Should we use quotas to boost female MPs?

Should we use quotas to boost female MPs?

As Boris says Parliament must aim for a perfect gender balance: Should we use quotas to boost female MPs?

  • Boris Johnson is aiming for women to make up 50 per cent of MPs in Parliament 
  • Clare Foges argues pushing target will not tackle sexism in Westminster
  • Julie Bindel says quota is a solution for women’s political under representation

Clare Foges (pictured) said quotas won’t tackle sexism in Westminster 

NO

By Clare Foges

Angel’, ‘pet’, ‘swee-tie’; during the decade I worked in politics (from 2005-2015), I was referred to in all these ways.

I was also sent out to fetch dry cleaning when this was not in my job description, spoken over, patronised, patted on the behind.

Sexism exists in Westminster, and it turns me puce with irritation. Yet so, too, does the Prime Minister’s call for women to make up 50 per cent of MPs in Parliament. For here — disguised as a feminist masterstroke — is a woefully backward step.

In pushing for this target, the campaigners are not tackling sexism but aiding and abetting it. Why? Because when women are appointed to tick a box rather than purely on merit, people will suspect the female MPs are sitting on those green benches on account of their ovaries rather than their talents.

Veteran politicians will wonder if the thirty-something filly is there just to take the quota nearer to that magical 50 per cent.

This is maddening for all the capable women who have worked for years to make it into Parliament: sitting on their local council, volunteering, attending endless drinks parties, jumping through hoops to be selected as a candidate.

At a stroke, all these efforts will be undermined. Whatever the woman’s career history or current endeavours, the word ‘tokenism’ will hang around her like a bad smell. And even worse, women will once again be painted as victims in need of special pleading.

It’s unfair, too, on the men who will miss out for no other reason than having the wrong chromosomes.

Besides, what 50 per cent targets miss is that a lot of women have different priorities from men. I was approached to consider standing as a candidate a couple of years ago, while expecting my second baby.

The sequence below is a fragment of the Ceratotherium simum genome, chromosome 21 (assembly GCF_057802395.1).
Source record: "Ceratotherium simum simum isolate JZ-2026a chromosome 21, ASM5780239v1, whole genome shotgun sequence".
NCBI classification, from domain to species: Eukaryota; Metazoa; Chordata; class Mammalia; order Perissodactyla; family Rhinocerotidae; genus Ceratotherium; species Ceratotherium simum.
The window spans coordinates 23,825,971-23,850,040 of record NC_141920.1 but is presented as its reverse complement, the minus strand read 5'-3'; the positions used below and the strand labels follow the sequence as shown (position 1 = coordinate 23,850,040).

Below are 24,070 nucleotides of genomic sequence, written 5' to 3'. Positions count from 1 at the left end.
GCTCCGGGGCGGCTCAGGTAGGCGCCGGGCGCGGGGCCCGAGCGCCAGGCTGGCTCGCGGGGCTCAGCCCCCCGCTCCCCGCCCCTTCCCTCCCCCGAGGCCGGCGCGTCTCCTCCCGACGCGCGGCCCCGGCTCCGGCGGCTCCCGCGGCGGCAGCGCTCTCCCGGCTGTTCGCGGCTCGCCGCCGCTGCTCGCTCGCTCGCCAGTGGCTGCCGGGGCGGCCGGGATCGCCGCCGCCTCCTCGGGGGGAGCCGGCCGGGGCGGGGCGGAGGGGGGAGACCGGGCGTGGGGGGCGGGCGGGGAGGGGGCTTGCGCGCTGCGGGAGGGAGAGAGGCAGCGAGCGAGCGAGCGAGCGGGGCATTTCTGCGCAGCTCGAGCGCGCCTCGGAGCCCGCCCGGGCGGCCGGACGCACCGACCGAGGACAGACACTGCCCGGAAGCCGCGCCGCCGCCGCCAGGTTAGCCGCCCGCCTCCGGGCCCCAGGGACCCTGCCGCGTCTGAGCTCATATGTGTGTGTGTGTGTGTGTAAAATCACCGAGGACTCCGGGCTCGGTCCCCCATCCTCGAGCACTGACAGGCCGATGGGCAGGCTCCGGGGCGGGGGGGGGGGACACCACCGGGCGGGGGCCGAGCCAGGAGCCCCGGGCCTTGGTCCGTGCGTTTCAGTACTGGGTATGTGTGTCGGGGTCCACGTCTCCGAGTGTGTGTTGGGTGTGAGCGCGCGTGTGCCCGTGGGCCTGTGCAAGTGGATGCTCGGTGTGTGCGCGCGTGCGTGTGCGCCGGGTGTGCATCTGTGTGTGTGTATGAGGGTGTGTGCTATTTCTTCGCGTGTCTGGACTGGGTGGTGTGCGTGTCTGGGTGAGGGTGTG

Many brilliant female MPs raise small children while in office — but the juggling this would involve isn’t for me. I imagine others also feel that no amount of help with childcare, a right-on partner or change in attitudes could induce them to commit to such crazy hours. Hence you’re more likely to have men in their 30s entering Parliament than women.

When will the right-on learn that there’s no such thing as ‘positive’ discrimination? As the wise writer Dorothy Sayers — my kind of feminist — once wrote: ‘Once lay down the rule that the job comes first and you throw that job open to every individual, man or woman, fat or thin, tall or short, ugly or beautiful, who is able to do that job better than the rest of the world.’ Amen, sister. Westminster — take note.

YES 

Julie Bindel (pictured) said quotas provide a simple solution to women’s political under-representation

By Julie Bindel

Besides the odd sexist dinosaur, most MPs would say that they support workplace equality.

But what about equal representation in government? Despite decades of feminism, a climate of ‘jobs for the boys’ still pervades at Westminster — and men outnumber women two to one in Parliament today.

Yes, we have had two female prime ministers. But don’t let that distract you from a dismal core reality. A report published just last year showed bullying and harassment are rife in both the Commons and Lords, with an unhealthy dose of chauvinism and lechery helping to make the lives of female staff a misery.

So surely now is the time to introduce quotas to make Parliament truly representative of the British people? Every effort to ensure women are appointed on merit has been made and, pathetically, failed.

I am a feminist, so the last thing I want to see is women being patronised. I can, of course, see why quotas are unpopular but, as a last resort, perhaps they are also inevitable.

Sadly, this is what we have been driven to. And the fact that even Boris Johnson appears to now be supporting quotas is an indication that the male cartel system will never end unless we do something radical.

Since the 50/50 campaign was launched at the World Conference on Women in Beijing in 1995, more than 100 countries have signed up to meet the goal of getting equal numbers of women and men in Parliament.

But the pace has been slow: today, the global average of seats held by women in national assemblies is just 25 per cent. Only Rwanda, Cuba and Bolivia have 50 per cent or more women forming their governments. It is unacceptable for men to dominate in every other country, both in numbers and in manner.

According to the UN, it will take women another 50 years to achieve true gender equality in the political sphere. Who has the patience — or the faith — left to wait for this to happen? I, for one, do not.

I am tired of empty promises. So it is time to get tough and introduce the one foolproof method to bring about parity.

Let the old boys’ networks sink into the mud under a temporary quota system.

Of course, my biggest reservation is that quotas can be misused by governments and employers as a ‘band aid’ solution, rather than addressing the crux of the problem — sexism.

But quotas also provide a simple solution to women’s political under-representation. It is, for now, better than doing nothing.

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